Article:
By Douwe Miedema
WASHINGTON Nov 22 Global financial watchdogs
should have more policy tools and powers over firms such as
hedge funds to counter the risk of a devastating run on
investment banks, the U.S. Federal Reserve's top regulator said
Fed Governor Daniel Tarullo unveiled new details of the
central bank's plans to require banks to hold more capital if
they rely heavily on raising short-term cash from other banks,
and he pushed regulators writing global rules to do more.
But oversight should not be limited to banks, he said,
because risks that could bring them down can often hide in the
so-called shadow banking system, a loosely defined set of
lending activities outside banks.
"There is a need to supplement prudential bank regulation
with a third set of policy options in the form of regulatory
tools that can be applied on a market-wide basis," Tarullo said
at a conference with other regulators.
Shadow banking remains largely unregulated even though it
was a key factor in the collapse of Lehman Brothers at the
height of the financial crisis in 2008, which led to a raft of
new regulations for bank capital and derivatives trading.
Tarullo detailed the Fed's planned rule -- announced earlier
this year -- to make it less attractive for banks to raise cash
in short-term wholesale funding markets, which have proven to be
fickle if a panic hits the market.
Banks that rely on short-term funding from peers should be
required to hold more capital on top of what is already mandated
by the international Basel III pact, he said.
The extra buffer would be calculated by looking at total
liabilities minus regulatory capital, deposits and obligations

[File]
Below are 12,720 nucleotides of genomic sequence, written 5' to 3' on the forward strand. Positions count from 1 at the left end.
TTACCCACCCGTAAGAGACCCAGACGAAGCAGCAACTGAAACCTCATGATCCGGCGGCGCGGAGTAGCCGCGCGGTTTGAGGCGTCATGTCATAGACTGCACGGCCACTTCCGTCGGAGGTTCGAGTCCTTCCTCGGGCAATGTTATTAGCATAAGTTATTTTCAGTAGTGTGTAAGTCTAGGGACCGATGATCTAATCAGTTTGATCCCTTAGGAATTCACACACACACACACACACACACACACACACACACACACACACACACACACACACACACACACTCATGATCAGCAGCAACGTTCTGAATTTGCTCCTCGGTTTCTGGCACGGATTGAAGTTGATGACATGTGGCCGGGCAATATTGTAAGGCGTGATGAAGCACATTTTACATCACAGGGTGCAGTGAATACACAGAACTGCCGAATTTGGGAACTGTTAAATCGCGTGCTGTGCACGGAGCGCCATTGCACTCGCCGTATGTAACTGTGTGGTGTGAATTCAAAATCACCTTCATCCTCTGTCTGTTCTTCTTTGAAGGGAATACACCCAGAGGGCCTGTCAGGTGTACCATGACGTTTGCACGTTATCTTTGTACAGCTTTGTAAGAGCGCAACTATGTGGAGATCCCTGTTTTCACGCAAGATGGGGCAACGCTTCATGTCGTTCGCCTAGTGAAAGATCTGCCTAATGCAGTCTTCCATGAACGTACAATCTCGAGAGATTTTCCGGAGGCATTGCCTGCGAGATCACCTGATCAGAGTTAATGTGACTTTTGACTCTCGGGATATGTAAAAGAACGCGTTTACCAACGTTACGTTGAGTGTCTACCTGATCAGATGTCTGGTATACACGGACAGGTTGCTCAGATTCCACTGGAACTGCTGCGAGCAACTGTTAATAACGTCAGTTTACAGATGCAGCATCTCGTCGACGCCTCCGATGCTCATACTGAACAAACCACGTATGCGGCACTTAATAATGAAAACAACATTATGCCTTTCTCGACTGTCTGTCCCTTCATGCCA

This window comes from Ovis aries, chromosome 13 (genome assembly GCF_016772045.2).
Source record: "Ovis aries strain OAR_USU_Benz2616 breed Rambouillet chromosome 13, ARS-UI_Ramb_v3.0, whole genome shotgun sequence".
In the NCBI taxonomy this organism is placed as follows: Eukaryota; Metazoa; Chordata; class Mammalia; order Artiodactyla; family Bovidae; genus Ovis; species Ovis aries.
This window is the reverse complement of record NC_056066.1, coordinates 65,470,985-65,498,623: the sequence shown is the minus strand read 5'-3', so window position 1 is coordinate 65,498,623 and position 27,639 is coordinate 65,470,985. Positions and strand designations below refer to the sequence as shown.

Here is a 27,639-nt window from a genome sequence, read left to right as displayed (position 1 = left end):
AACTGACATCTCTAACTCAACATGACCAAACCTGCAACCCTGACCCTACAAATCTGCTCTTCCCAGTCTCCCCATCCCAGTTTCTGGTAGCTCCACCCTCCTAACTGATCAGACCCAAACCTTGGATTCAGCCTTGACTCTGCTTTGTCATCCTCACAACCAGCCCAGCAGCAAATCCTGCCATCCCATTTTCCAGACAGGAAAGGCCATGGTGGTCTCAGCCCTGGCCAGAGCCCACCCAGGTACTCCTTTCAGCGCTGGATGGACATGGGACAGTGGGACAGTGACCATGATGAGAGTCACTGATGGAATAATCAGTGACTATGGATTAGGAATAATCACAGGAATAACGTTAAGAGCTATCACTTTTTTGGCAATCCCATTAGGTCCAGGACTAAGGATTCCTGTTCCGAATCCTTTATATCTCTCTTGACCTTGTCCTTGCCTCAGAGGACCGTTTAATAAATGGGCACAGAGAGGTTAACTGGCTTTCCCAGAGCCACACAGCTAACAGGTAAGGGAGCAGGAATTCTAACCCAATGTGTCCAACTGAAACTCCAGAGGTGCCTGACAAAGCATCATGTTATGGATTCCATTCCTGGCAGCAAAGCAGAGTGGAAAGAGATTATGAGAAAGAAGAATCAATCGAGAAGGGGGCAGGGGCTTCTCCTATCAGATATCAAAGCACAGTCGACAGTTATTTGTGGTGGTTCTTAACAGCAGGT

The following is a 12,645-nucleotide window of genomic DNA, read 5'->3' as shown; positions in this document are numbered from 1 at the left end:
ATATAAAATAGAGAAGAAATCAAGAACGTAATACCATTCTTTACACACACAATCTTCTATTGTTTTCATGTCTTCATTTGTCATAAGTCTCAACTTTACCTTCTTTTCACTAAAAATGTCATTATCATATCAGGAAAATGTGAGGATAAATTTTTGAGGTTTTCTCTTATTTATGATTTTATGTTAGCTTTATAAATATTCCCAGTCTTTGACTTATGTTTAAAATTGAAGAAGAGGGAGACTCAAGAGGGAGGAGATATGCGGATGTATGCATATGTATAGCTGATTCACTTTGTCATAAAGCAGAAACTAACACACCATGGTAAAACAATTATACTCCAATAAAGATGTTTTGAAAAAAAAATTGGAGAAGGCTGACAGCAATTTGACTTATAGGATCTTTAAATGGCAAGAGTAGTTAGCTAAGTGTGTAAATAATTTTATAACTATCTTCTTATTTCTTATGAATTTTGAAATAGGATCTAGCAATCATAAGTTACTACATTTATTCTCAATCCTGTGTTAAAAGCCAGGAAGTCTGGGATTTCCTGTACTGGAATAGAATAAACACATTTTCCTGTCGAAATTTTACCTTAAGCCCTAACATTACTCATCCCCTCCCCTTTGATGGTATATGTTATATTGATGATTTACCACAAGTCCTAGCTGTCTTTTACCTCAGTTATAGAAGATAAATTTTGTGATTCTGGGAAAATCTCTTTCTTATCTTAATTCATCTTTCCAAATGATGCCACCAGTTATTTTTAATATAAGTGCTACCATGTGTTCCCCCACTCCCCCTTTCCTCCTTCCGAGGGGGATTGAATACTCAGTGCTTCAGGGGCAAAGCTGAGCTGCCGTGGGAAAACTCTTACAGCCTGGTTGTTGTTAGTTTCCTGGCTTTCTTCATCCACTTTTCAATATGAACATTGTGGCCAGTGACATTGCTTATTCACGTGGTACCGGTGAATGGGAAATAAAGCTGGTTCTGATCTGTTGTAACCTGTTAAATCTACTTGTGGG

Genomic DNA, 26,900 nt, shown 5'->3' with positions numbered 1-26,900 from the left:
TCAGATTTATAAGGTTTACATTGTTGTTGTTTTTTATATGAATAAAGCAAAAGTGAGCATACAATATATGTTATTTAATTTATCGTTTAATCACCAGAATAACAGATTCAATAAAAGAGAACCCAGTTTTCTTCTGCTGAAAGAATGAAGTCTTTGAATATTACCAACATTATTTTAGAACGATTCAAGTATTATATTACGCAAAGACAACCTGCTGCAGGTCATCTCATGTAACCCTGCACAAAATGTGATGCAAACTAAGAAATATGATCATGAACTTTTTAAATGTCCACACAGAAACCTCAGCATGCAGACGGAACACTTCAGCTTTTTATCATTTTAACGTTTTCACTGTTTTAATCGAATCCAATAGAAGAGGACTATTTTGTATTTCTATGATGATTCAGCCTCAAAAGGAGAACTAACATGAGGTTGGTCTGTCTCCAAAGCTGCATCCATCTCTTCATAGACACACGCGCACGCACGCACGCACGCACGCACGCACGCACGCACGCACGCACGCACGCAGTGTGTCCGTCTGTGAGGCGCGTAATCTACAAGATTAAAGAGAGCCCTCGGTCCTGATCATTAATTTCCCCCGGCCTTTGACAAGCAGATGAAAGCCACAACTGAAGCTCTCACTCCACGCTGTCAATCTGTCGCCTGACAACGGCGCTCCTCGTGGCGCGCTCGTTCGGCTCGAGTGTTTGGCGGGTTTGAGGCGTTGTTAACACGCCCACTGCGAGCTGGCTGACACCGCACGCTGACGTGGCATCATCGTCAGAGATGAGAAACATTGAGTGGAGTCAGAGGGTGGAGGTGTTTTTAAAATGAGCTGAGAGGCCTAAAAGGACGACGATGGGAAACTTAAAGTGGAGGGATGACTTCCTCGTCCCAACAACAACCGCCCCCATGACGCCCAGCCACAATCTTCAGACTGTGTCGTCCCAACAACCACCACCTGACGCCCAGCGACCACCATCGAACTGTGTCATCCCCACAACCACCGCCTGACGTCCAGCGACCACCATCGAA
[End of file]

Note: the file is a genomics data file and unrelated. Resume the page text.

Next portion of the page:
with a maturity longer than a certain minimum, Tarullo said, and
could take account of the level of risk of the funding source.
International regulators should also consider a surcharge on
banks' exposure to a prominent part of shadow banking, the
repurchasing -- or repo -- markets, even if books were fully
matched, or the maturities of assets and liabilities evenly
Banks would be inclined to support the books even if a
counterparty went under so as not to hurt their reputation,
Tarullo said. That means the actual risk in those matched books
is higher than it would appear, due to accounting standards.
Tarullo said supervisors at the global Financial Stability
Board could still include plans for repo books in the so-called
net stable funding ratio, designed to encourage banks to move
away from short-term funding.
Regulators should address risk in such transactions
regardless of whether they were executed by banks or by other
market participants, such as hedge funds, and focus on
overseeing a certain type of transaction rather than a specific
set of institutions.
"There have already been reports of some hedge funds
exploring the possibility of disintermediating deals by lending
cash against securities collateral to other market
participants," Tarullo said.
Minimum safety buffers in repo markets - so-called haircuts
- should be extended to include all market participants,
regulated or not, he said.
Tarullo said that JP Morgan Chase's $6 billion
"London Whale" trading loss -- named for the huge positions the
bank took -- had been a reality check for regulators writing the
so-called Volcker rule, which bans banks from betting on
financial markets with their own money.
The rule, which regulators are hoping to finalize this year,
had been proposed at the time the loss happened, but regulators
were then still redrafting it and taking into account a ream of
comment letters from the industry.
"One of the key mandates to the staff from all the five
agencies working on the final rule has been to ensure that
London Whale in substantive and procedural terms couldn't happen
again," Tarullo said.